It's well-written, make no mistake. It has the genuine immersive feel and detail McCammon brings to his historical fiction (if maybe somewhat overly cautious when touching on the racial issues and ugliness of the era). The characters are interesting and seem like real people, the story's solid enough. It's just missing the full depth and punch and wow factor I've come to expect.

I guess I just wanted more from this book. I wanted more backstory on the kidnappers, I wanted more conflict and tension and resolution. I wanted more than the slightly wince-worthy 'magical Negro' trope, while at the same time I wanted to know and see more of his abilities, wanted more pro-activity.

Maybe I'm just greedy and spoiled when it comes to my favorite authors; I expected so much more. Wasn't a waste of my listening time or anything like that. Just wasn't what I think it could and should have been.

Marc Vietor was outstanding with the delivery of the story and made the book enjoyable for me.

1 of 1 people found this review helpful

  • 24: Deadline

  • By: James Swallow
  • Narrated by: Fred Berman
  • Length: 10 hrs and 39 mins
  • Unabridged
  • Overall
    4 out of 5 stars 85
  • Performance
    4.5 out of 5 stars 79
  • Story
    4 out of 5 stars 77

The time is 5:00 PM. One hour ago, federal agent Jack Bauer was declared a fugitive. If he wants to survive, he must get out of the country, and he doesn’t have much time. With his former colleagues in the Counter Terrorist Unit now dead, under arrest, or shut down, Jack has no resources to call upon, no back-up, and nowhere to go - only his determination can drive him on.

  • 5 out of 5 stars
  • Jack is not to be messed with!

  • By Weaponmaster on 08-09-15

Action A Plenty

Overall
4 out of 5 stars
Performance
4 out of 5 stars
Story
4 out of 5 stars

Reviewed: 08-20-18

This was a great filler to help with the absence of Jack Bauer. It definitely felt like a 24 book, though the danger was more centralized to Jack instead of the global scale 24 fans are used to seeing. I did like how it took over right after the events of Season 8 and pulled in some characters from the show. Reading about some of 24's favorite characters made me reminisce and brought on that same nostalgic feeling I get when reading the 24 novels. It actually made me want to re-watch Season 8 to remember more clearly how it ended. In this book, Jack is on his way to saying goodbye to Kim and he has both the FBI and the Russians searching for him. He calls up and old friend to help him out and the action doesn't seem to cease. You definitely can feel the angst Bauer is feeling, and it definitely picks up flawlessly where Season 8 ended. The progression of the story definitely seems logical, and fits with the rest of the story-line. I am not sure I would have liked it as much if I had not been familiar enough with the characters beforehand, however. I feel that it would have been too confusing if that were the case. However, since I am familiar, it really was an enjoyable read, and definitely gets me interested in reading more in the series.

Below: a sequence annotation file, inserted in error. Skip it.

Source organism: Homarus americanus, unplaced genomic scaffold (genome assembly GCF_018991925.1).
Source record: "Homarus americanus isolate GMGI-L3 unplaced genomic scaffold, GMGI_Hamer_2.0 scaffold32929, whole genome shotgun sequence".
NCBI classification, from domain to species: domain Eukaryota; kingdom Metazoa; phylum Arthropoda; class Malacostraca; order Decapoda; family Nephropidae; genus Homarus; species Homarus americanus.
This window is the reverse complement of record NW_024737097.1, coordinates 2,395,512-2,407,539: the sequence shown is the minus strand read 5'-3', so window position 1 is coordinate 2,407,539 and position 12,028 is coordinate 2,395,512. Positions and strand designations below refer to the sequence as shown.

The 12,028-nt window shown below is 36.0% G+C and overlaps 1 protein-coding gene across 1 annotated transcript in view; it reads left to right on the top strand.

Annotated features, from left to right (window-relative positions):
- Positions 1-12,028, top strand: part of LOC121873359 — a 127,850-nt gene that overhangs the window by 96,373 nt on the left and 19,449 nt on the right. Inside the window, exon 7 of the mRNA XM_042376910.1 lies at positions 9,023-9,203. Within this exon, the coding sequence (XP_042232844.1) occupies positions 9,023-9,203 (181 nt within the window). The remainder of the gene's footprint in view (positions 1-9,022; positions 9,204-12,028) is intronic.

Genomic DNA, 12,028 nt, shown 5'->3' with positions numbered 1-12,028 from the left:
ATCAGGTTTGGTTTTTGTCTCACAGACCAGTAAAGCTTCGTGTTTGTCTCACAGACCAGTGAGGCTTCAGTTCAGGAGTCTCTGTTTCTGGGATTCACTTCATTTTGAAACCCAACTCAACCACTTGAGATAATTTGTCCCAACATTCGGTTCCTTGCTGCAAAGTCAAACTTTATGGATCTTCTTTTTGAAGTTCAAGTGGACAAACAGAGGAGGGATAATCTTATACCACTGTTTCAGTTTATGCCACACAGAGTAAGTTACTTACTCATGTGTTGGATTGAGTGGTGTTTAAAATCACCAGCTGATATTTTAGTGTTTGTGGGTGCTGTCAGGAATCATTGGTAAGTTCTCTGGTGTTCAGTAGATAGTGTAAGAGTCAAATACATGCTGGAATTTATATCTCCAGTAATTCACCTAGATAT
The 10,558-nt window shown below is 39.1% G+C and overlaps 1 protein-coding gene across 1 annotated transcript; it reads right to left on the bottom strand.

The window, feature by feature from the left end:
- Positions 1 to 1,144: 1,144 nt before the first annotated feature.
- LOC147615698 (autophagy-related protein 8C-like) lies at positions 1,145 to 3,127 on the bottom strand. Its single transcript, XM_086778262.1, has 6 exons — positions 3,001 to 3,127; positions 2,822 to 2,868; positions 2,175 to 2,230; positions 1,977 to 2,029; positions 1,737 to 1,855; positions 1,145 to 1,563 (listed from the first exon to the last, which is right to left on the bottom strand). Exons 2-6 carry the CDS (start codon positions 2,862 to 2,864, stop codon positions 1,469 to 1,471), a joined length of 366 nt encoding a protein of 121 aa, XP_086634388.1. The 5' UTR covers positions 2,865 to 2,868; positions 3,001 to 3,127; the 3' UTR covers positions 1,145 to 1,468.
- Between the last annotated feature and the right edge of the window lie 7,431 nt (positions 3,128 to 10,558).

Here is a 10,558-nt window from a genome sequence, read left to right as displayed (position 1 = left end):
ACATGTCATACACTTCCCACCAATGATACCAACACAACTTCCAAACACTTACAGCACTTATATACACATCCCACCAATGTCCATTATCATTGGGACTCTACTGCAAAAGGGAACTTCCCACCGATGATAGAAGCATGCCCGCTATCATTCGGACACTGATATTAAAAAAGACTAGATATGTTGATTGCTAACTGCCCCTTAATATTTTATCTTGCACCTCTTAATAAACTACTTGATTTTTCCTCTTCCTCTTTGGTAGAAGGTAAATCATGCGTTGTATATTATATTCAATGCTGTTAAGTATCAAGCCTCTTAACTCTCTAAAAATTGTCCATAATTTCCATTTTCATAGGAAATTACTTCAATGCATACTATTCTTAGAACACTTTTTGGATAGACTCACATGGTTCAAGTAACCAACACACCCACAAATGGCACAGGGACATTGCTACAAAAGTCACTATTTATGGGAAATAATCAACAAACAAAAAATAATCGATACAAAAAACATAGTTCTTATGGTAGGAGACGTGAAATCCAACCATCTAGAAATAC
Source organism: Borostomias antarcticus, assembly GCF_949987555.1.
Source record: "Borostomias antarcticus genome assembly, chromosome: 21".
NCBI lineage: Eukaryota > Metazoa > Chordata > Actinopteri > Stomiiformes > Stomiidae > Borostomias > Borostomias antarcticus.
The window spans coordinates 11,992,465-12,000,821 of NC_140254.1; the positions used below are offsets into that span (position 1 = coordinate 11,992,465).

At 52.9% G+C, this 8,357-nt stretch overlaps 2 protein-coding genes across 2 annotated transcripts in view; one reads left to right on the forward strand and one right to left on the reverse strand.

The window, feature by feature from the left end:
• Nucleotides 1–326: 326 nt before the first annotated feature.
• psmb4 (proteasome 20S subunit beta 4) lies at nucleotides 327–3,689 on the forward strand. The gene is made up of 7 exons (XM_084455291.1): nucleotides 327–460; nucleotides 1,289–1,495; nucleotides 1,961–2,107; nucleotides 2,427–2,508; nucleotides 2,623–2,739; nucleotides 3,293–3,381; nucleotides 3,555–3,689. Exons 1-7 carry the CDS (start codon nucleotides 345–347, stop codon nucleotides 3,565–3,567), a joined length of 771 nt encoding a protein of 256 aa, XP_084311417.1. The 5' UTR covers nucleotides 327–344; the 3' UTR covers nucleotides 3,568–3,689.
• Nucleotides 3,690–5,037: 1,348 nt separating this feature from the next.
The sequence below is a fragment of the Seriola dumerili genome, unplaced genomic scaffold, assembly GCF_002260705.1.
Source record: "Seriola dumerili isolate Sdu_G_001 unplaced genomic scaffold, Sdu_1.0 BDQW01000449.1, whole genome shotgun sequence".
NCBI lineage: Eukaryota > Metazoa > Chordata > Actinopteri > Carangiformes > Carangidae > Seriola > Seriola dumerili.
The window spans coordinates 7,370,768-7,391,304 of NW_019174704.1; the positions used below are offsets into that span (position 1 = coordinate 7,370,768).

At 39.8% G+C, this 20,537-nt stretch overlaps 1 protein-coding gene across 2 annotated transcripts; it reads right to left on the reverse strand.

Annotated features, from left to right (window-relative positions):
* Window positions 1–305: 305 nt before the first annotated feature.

• Departure

  • By: A.G. Riddle
  • Narrated by: Nicola Barber, Scott Aiello
  • Length: 10 hrs and 6 mins
  • Unabridged
  • Overall
    4 out of 5 stars 6,126
  • Performance
    4.5 out of 5 stars 5,614